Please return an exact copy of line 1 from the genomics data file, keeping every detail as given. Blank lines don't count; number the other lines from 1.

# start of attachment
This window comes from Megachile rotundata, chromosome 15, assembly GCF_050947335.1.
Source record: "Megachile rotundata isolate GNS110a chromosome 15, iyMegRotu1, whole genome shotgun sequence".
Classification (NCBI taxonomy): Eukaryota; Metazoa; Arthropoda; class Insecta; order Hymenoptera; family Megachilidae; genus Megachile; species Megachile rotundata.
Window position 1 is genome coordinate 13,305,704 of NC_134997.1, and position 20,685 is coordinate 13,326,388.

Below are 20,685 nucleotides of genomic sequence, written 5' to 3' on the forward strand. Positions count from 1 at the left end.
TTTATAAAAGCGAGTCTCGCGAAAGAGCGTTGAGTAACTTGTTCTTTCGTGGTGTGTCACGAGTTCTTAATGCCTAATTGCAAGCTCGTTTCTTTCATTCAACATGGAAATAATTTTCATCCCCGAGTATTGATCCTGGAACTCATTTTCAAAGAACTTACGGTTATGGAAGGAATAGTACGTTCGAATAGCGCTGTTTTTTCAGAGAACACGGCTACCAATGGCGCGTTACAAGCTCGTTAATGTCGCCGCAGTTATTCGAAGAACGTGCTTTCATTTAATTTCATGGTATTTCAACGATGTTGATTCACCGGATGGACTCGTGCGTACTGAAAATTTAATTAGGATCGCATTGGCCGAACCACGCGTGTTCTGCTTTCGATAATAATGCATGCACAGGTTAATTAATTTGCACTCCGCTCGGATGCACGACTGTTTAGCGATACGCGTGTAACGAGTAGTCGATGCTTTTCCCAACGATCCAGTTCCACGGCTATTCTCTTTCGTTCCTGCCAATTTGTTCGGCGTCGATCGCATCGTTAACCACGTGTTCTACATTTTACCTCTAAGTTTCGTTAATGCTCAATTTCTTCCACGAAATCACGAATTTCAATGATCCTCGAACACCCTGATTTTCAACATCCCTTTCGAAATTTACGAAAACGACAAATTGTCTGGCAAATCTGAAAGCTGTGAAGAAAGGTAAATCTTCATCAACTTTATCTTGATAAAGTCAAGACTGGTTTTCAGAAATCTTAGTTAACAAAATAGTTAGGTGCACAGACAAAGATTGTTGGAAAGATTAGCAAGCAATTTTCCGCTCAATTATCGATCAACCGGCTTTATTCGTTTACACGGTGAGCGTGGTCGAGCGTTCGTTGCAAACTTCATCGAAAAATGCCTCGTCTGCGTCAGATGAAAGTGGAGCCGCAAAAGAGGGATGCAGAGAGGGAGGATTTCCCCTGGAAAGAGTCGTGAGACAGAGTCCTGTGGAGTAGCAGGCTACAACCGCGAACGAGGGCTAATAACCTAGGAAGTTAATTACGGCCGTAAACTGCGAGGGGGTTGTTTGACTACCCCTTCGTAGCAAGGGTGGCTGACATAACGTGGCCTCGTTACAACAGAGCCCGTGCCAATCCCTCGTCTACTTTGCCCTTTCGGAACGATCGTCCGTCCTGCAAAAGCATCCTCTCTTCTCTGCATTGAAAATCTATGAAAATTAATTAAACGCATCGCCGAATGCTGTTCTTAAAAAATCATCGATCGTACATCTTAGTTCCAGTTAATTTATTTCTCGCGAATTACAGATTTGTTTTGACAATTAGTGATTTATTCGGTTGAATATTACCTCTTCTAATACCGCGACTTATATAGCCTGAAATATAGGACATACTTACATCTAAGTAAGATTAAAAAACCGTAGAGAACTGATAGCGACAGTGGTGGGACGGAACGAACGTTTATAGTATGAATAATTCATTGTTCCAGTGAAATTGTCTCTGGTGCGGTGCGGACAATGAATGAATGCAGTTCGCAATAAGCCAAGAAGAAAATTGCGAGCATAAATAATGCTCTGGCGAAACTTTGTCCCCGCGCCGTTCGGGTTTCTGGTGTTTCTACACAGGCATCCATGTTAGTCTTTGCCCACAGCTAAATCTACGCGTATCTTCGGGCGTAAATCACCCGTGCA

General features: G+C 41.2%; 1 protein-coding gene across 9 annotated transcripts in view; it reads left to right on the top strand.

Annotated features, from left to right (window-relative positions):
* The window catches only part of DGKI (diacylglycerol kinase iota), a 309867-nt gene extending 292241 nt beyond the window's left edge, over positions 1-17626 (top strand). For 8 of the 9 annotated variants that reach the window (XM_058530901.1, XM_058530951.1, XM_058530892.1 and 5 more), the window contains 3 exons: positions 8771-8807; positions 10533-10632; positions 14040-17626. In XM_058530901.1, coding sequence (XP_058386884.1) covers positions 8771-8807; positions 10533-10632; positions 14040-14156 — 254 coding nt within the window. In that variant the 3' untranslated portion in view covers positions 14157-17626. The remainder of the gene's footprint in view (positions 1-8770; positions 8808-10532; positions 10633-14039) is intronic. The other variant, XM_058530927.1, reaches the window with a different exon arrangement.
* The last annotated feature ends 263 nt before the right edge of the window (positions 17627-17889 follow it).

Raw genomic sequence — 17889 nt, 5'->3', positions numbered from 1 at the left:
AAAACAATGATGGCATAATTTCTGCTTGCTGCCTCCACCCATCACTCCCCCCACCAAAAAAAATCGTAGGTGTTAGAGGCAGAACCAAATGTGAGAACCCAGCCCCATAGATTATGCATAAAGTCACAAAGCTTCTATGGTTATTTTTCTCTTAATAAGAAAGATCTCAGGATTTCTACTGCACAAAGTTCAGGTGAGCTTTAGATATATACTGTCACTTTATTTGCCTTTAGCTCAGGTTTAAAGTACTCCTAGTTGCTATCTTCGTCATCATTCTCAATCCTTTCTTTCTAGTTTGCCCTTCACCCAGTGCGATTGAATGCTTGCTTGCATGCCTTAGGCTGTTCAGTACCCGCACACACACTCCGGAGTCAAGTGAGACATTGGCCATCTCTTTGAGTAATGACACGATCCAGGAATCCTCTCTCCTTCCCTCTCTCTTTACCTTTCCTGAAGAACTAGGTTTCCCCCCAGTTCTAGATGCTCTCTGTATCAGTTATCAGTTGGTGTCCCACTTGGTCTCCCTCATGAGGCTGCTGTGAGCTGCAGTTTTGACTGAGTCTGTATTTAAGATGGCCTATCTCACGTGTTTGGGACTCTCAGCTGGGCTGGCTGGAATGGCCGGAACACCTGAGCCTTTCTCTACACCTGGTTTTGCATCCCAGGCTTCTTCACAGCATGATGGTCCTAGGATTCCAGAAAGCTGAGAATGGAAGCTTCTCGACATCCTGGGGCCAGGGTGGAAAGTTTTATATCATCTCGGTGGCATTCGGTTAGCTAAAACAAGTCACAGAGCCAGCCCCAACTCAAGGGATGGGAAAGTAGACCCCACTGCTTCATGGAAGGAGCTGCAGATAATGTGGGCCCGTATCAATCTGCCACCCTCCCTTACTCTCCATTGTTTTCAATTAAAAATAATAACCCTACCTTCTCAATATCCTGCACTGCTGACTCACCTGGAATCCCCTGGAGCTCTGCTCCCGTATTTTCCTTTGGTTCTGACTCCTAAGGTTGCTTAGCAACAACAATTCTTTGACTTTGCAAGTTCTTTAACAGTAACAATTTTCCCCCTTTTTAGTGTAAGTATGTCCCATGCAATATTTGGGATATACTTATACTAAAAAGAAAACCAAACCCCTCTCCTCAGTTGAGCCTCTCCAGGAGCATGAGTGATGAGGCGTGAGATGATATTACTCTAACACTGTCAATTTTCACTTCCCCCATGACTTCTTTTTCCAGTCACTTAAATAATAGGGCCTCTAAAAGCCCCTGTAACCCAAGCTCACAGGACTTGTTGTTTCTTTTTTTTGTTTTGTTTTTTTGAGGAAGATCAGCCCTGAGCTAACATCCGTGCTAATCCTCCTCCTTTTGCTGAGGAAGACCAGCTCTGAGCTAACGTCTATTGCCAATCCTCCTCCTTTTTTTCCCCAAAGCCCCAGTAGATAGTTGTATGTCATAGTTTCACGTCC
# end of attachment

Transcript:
This window comes from Megachile rotundata, chromosome 15, assembly GCF_050947335.1.